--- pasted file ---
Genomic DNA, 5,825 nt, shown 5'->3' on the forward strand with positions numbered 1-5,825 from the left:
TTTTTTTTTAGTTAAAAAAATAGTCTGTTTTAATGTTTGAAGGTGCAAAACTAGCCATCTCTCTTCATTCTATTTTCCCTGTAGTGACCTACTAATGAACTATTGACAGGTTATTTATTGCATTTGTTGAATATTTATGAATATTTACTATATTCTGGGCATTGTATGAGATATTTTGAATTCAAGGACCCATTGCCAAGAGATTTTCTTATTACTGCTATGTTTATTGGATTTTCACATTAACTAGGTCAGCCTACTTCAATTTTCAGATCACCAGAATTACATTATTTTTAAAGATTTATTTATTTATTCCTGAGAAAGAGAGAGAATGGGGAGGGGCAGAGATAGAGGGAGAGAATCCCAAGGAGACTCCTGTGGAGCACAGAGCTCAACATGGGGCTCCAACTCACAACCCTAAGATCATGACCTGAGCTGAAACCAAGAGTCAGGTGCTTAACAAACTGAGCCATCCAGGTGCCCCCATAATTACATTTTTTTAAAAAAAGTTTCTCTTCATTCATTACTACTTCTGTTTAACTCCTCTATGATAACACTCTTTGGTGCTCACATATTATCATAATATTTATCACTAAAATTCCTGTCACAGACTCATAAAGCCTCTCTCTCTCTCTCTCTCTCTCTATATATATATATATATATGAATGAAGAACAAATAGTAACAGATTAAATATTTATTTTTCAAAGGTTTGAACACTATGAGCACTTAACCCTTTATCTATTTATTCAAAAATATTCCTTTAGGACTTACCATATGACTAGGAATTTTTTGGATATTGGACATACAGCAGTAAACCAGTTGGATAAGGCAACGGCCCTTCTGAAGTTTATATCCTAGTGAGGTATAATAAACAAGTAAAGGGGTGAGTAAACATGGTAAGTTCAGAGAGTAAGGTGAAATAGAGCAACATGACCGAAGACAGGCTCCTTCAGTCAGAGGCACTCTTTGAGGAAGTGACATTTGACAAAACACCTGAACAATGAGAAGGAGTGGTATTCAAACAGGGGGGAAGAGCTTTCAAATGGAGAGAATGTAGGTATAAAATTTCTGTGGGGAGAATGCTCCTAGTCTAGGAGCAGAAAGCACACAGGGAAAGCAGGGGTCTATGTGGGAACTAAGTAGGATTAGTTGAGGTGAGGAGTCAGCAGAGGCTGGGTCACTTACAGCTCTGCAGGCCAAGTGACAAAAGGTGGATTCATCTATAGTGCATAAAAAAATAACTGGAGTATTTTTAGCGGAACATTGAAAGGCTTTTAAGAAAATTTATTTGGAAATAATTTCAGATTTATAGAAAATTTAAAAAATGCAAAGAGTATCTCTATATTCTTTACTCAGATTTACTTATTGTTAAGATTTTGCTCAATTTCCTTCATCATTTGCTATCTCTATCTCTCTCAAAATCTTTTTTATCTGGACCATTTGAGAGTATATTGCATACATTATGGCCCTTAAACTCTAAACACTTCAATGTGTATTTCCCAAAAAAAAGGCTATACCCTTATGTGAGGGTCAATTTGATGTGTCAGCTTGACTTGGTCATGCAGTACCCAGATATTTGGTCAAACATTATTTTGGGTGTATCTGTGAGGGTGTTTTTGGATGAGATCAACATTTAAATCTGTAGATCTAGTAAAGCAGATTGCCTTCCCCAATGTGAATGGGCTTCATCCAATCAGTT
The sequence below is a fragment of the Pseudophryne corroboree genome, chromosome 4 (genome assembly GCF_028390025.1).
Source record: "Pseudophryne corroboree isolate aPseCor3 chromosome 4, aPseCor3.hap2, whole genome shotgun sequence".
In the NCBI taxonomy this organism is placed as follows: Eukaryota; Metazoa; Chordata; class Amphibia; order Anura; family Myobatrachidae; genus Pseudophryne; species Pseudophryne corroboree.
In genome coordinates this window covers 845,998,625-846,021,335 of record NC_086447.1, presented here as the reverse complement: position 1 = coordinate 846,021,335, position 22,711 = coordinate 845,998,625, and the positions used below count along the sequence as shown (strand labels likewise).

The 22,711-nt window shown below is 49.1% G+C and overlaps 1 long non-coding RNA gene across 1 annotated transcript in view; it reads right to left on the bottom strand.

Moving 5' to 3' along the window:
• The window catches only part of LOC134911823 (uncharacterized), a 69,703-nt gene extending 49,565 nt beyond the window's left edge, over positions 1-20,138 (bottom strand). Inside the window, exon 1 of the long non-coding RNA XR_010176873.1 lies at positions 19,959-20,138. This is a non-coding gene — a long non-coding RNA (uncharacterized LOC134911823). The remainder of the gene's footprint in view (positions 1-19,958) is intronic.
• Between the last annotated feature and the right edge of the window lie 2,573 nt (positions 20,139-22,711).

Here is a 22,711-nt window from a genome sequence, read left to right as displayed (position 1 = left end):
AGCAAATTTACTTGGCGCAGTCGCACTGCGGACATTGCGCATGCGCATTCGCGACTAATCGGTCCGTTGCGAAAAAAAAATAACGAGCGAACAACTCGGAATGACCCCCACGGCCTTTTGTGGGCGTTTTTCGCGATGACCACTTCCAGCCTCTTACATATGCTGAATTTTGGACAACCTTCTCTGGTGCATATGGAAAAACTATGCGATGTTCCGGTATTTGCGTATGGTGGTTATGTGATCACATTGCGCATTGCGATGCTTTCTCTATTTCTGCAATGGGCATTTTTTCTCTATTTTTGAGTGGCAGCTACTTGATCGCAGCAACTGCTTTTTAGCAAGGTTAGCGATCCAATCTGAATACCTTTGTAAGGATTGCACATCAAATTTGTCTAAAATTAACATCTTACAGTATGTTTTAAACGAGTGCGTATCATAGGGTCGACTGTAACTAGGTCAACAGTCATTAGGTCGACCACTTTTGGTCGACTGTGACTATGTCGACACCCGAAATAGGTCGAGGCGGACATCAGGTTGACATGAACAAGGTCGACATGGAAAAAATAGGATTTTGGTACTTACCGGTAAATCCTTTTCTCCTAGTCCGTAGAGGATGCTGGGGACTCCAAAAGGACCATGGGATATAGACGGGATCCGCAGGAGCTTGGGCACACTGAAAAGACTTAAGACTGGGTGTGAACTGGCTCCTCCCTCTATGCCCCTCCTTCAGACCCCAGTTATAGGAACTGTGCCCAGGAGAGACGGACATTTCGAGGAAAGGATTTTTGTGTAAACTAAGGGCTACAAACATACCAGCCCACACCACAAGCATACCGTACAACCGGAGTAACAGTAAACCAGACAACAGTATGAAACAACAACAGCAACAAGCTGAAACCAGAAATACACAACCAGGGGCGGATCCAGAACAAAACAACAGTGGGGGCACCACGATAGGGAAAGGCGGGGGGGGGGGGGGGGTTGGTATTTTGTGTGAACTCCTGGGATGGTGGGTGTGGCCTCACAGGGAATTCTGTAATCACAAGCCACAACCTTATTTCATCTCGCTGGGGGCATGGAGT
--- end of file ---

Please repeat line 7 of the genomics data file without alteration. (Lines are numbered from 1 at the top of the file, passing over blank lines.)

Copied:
The 22,711-nt window shown below is 49.1% G+C and overlaps 1 long non-coding RNA gene across 1 annotated transcript in view; it reads right to left on the bottom strand.